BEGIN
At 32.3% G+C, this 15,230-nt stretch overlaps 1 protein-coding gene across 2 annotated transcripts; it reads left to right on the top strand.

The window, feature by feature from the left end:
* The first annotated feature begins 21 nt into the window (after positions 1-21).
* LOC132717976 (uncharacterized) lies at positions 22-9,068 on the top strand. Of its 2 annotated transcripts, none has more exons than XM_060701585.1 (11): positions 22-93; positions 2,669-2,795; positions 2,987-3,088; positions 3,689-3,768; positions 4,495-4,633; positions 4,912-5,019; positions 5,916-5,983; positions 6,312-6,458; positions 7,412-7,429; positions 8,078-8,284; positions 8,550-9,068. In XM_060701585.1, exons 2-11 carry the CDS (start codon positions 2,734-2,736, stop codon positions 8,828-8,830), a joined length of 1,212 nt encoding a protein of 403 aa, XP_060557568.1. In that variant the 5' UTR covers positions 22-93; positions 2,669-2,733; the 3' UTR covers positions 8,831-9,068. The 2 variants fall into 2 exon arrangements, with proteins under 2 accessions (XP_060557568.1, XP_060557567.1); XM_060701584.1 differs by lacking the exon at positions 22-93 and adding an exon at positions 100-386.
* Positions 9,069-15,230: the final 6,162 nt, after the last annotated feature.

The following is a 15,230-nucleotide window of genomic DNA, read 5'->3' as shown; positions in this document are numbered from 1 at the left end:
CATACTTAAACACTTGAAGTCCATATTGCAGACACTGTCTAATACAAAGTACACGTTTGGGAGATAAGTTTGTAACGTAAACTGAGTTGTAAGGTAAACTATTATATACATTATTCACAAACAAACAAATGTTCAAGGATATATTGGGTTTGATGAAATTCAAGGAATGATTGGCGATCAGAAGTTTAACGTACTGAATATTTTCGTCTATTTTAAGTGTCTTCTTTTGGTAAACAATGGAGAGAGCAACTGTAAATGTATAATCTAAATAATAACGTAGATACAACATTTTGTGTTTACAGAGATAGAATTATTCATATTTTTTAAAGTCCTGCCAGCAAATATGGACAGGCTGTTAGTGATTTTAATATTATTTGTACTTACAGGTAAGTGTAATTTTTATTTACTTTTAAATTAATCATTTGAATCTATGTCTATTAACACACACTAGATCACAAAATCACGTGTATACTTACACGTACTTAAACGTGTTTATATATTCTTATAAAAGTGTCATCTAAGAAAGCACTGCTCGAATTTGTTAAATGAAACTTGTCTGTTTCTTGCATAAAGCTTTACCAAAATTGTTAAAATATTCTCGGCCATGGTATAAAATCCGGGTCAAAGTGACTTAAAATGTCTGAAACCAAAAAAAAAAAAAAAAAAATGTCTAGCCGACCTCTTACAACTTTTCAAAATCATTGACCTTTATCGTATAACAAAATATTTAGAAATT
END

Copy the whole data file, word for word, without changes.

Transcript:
At 32.3% G+C, this 15,230-nt stretch overlaps 1 protein-coding gene across 2 annotated transcripts; it reads left to right on the top strand.

The window, feature by feature from the left end:
* The first annotated feature begins 21 nt into the window (after positions 1-21).
* LOC132717976 (uncharacterized) lies at positions 22-9,068 on the top strand. Of its 2 annotated transcripts, none has more exons than XM_060701585.1 (11): positions 22-93; positions 2,669-2,795; positions 2,987-3,088; positions 3,689-3,768; positions 4,495-4,633; positions 4,912-5,019; positions 5,916-5,983; positions 6,312-6,458; positions 7,412-7,429; positions 8,078-8,284; positions 8,550-9,068. In XM_060701585.1, exons 2-11 carry the CDS (start codon positions 2,734-2,736, stop codon positions 8,828-8,830), a joined length of 1,212 nt encoding a protein of 403 aa, XP_060557568.1. In that variant the 5' UTR covers positions 22-93; positions 2,669-2,733; the 3' UTR covers positions 8,831-9,068. The 2 variants fall into 2 exon arrangements, with proteins under 2 accessions (XP_060557568.1, XP_060557567.1); XM_060701584.1 differs by lacking the exon at positions 22-93 and adding an exon at positions 100-386.
* Positions 9,069-15,230: the final 6,162 nt, after the last annotated feature.

The following is a 15,230-nucleotide window of genomic DNA, read 5'->3' as shown; positions in this document are numbered from 1 at the left end:
CATACTTAAACACTTGAAGTCCATATTGCAGACACTGTCTAATACAAAGTACACGTTTGGGAGATAAGTTTGTAACGTAAACTGAGTTGTAAGGTAAACTATTATATACATTATTCACAAACAAACAAATGTTCAAGGATATATTGGGTTTGATGAAATTCAAGGAATGATTGGCGATCAGAAGTTTAACGTACTGAATATTTTCGTCTATTTTAAGTGTCTTCTTTTGGTAAACAATGGAGAGAGCAACTGTAAATGTATAATCTAAATAATAACGTAGATACAACATTTTGTGTTTACAGAGATAGAATTATTCATATTTTTTAAAGTCCTGCCAGCAAATATGGACAGGCTGTTAGTGATTTTAATATTATTTGTACTTACAGGTAAGTGTAATTTTTATTTACTTTTAAATTAATCATTTGAATCTATGTCTATTAACACACACTAGATCACAAAATCACGTGTATACTTACACGTACTTAAACGTGTTTATATATTCTTATAAAAGTGTCATCTAAGAAAGCACTGCTCGAATTTGTTAAATGAAACTTGTCTGTTTCTTGCATAAAGCTTTACCAAAATTGTTAAAATATTCTCGGCCATGGTATAAAATCCGGGTCAAAGTGACTTAAAATGTCTGAAACCAAAAAAAAAAAAAAAAAAATGTCTAGCCGACCTCTTACAACTTTTCAAAATCATTGACCTTTATCGTATAACAAAATATTTAGAAATT